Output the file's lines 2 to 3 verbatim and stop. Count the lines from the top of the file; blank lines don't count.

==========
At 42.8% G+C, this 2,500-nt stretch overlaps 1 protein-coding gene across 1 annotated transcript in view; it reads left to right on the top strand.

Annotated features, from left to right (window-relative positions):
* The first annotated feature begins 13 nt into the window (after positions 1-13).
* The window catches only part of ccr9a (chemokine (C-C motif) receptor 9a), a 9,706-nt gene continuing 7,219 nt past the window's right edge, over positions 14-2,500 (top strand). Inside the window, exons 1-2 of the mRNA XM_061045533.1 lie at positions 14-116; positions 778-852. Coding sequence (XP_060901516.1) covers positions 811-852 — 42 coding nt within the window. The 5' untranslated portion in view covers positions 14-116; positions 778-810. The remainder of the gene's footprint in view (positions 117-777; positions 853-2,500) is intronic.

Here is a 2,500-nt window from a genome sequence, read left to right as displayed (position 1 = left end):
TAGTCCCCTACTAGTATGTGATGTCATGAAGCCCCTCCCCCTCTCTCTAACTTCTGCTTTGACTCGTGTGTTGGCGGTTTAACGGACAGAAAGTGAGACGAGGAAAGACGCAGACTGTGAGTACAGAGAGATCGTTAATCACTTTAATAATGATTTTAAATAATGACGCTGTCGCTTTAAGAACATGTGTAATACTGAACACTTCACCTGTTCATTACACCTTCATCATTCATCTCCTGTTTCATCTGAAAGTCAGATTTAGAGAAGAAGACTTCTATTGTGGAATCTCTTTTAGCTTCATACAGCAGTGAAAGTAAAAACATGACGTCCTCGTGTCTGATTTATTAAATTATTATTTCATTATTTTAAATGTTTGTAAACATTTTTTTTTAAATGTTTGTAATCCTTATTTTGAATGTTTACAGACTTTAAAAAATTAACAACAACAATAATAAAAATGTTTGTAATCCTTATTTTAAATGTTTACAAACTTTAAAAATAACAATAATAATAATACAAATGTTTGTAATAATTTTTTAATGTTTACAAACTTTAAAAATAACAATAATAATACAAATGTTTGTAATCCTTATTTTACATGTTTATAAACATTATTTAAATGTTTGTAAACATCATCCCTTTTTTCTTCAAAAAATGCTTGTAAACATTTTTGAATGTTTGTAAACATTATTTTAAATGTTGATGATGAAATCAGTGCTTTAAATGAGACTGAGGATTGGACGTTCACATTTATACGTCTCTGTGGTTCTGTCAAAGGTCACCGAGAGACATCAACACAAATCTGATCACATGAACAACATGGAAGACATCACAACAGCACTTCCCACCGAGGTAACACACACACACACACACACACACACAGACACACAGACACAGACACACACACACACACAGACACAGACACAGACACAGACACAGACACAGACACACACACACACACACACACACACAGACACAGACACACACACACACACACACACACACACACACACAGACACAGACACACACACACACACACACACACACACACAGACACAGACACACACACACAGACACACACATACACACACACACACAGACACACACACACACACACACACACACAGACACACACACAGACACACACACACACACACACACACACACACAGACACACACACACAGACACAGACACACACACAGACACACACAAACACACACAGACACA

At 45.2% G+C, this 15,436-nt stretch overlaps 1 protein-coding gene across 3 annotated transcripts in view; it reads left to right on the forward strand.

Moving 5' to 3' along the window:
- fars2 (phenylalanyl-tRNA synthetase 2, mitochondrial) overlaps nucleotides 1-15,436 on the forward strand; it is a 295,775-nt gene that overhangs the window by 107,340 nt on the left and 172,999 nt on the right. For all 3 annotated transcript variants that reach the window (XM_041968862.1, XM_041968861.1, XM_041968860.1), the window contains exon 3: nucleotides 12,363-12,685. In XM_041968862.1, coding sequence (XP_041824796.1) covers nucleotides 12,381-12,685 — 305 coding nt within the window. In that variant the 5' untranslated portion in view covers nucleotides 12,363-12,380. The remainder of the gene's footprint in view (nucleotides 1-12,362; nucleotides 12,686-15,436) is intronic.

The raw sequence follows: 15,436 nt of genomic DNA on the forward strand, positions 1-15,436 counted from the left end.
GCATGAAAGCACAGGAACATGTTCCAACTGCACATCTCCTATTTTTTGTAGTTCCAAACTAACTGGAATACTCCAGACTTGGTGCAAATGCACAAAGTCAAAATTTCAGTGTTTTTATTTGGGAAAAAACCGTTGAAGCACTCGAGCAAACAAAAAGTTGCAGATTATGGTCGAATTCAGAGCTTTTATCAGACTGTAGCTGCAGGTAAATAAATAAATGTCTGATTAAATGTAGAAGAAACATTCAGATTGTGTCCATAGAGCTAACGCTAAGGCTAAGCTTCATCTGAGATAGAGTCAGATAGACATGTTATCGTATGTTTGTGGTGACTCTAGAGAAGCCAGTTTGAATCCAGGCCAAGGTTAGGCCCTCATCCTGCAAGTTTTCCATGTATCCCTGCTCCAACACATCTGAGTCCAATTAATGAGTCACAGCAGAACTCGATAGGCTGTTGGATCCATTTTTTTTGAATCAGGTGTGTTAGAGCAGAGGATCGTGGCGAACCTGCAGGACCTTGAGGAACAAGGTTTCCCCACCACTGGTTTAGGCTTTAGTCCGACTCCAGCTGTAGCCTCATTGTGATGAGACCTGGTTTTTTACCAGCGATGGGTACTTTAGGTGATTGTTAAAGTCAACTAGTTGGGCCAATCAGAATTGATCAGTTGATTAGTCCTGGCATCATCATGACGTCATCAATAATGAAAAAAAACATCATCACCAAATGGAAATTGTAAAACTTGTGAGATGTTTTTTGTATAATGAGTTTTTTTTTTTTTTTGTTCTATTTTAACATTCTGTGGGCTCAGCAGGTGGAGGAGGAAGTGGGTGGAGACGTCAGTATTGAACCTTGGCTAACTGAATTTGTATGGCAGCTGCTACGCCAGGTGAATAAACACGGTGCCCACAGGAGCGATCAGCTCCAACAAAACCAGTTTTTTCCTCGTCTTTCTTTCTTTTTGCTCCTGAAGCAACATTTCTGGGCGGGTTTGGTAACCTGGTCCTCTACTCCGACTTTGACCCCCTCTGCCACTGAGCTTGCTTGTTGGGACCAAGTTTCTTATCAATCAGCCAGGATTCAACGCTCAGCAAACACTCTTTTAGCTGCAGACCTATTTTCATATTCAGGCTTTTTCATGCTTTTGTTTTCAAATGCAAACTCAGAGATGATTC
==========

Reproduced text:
Annotated features, from left to right (window-relative positions):
* The first annotated feature begins 13 nt into the window (after positions 1-13).